Here is the second installment of Suzanne Hodsden’s three-part series, “How I Almost Met Dan Stevens Eight Times on a Mission from MAR.” Read the first part, “The MFA Can Kill You,” and stayed tuned for Part III, which will go live early next week. (Frog dissection images: Biodiversity Heritage Library)
Part II – Gaddafi, Frogs, and Jungian Beetles
By Suzanne Hodsden
My father started tailing me to my doctor’s appointments. He just strolled in and sat down as if he also had an appointment. The first time, he ignored me entirely and picked up a three-year-old issue of Time. When I asked what he was doing there, he lowered the magazine just far enough so he could see me, and said “Your mother made me” with a meaningful stare. One day you’ll have been married for 39 years, it said—and you’ll look back on this moment and forgive me. He disappeared again behind the face of Muammar Gaddafi.
Later when I told my mother to call off my bodyguard, she insisted that she hadn’t made him do anything. “I simply said that if he was interested in being a good father, he should want to go with you.” There is a distinction there that only my mother can see.
“You found a job yet?” Gaddafi asked me.
The MFA degree qualifies a girl for everything and nothing at the same time. Applying anywhere outside academia requires a bit of spin, but—luckily—bullshit is one of our specialties. I cast my job net wide. I applied to everything and interviewed everywhere.
There was one listing for a receptionist position that specified the office’s 76 houseplants. How big was this office? What kind of plants? A venus fly-trap that ate people who failed to rinse their coffee cup? Was this why there was an opening? With motivations less than pure, I applied.
On the day before my first surgery, I interviewed for a retail job in an upscale sex-store. I spun a story about the need for a freer world for female sexual expression so fraught with emotion I thought the manager was going to cry. She offered me the job on the spot, but at part time and minimum wage, I declined.
I changed my clothes and collapsed face first into the dirt of Lincoln Park. I laid there and wondered if I’d been too hasty in turning down a paying job. Then I thought about the long forgotten formaldehyde-d frog I’d dissected in 7th grade. My disrespectful “Ewwww” as I tore open its poor body and laid its innards open to the wind. That poor frog had returned to seek vengeance, I was sure of it. I stayed there in the dirt until my presence started to scare the children. I thought about having my drink.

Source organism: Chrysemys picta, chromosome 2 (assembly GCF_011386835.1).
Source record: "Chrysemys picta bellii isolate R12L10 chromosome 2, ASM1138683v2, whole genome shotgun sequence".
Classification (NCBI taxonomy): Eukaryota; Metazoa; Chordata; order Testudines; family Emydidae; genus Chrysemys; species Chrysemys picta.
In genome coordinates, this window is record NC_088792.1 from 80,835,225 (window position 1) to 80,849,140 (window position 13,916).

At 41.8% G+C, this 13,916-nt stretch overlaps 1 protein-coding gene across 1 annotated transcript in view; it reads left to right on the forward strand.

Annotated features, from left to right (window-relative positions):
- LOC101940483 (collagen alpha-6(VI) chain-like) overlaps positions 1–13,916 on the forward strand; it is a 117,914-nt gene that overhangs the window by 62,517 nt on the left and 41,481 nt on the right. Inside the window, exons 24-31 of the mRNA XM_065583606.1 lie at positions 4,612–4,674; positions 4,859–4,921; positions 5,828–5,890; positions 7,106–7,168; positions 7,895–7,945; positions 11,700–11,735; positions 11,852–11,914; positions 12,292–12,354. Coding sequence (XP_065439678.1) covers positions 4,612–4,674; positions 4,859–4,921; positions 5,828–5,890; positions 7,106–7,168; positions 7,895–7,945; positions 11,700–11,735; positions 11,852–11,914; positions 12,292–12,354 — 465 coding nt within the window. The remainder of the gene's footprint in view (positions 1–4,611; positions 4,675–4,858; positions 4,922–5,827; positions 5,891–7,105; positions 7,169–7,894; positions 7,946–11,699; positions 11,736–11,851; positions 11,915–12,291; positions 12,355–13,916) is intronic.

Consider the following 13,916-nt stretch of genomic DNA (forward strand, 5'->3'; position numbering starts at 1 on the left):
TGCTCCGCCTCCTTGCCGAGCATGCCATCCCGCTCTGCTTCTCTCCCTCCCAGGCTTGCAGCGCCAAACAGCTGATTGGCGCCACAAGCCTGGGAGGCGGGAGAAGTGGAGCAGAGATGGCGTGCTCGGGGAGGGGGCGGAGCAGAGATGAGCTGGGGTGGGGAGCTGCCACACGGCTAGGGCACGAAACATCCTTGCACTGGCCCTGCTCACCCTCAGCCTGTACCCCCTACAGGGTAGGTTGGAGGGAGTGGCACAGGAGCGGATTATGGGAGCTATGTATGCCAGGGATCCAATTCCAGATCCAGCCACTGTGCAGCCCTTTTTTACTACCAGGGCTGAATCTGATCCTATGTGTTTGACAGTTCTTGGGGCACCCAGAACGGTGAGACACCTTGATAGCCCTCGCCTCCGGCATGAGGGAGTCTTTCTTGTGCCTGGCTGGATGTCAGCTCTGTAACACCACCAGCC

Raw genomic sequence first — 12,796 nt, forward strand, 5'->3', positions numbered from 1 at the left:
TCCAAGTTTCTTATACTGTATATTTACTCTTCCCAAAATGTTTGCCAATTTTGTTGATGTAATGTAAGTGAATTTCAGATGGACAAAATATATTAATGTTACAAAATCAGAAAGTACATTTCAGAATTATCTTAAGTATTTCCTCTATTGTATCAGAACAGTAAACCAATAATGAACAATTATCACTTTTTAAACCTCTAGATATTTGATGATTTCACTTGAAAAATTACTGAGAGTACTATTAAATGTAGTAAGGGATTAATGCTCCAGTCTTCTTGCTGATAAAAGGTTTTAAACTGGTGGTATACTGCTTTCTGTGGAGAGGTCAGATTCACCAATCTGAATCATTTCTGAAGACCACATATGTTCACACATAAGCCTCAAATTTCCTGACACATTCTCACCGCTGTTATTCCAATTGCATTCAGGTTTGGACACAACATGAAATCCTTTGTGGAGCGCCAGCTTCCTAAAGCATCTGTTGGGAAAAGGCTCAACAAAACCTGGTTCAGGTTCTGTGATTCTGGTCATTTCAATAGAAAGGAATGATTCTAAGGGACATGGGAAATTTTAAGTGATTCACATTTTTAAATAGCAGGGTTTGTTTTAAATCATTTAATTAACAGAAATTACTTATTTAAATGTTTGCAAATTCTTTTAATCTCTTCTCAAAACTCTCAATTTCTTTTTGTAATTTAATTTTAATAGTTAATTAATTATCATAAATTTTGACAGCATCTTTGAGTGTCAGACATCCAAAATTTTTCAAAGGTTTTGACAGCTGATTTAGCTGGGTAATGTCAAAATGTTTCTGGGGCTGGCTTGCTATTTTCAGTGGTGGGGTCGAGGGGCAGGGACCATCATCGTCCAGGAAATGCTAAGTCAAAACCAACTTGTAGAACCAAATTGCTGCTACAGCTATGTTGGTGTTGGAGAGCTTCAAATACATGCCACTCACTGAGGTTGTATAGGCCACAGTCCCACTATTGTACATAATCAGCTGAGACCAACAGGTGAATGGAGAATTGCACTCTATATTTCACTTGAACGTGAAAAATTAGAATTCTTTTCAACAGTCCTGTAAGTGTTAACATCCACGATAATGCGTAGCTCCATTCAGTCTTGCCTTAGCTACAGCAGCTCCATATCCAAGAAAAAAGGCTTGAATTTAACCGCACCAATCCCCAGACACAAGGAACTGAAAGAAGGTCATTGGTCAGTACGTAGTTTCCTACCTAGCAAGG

During my pre-surgery interview, I’d worked in a question of my own. How bad was it—on a scale from one to a winter invasion of Russia—to consider having a drink? The surgeon approved me for one. Just one, and no more.
Picking myself up out of the dirt, I decided it was time. I didn’t want company for this drink. Not at all. I couldn’t endure any wet-eyelashed speeches about how I was going to be “fine.” I chose a bar on W. 14th, on my way home. It was an out of the way spot and nearly empty. Perfect. I sat down outside and tried to forget about the frog. Then I thought about the frog and drew pictures of the frog.
Seconds after I ordered a Limoncello martini, I heard a British accent behind me. Surely not. No. There’s more than one British person in Cleveland. No. no. no. no. no. I turned. Yes.
Less than two feet from my elbow, there he was. Dan Stevens. He’d had a haircut (A perm, the poor bastard.), but it was him. I looked down at myself. I was grass and sweat stained. I was on the verge of throwing up. The corner of MAR issue 34.1 poked out of my purse and mocked me.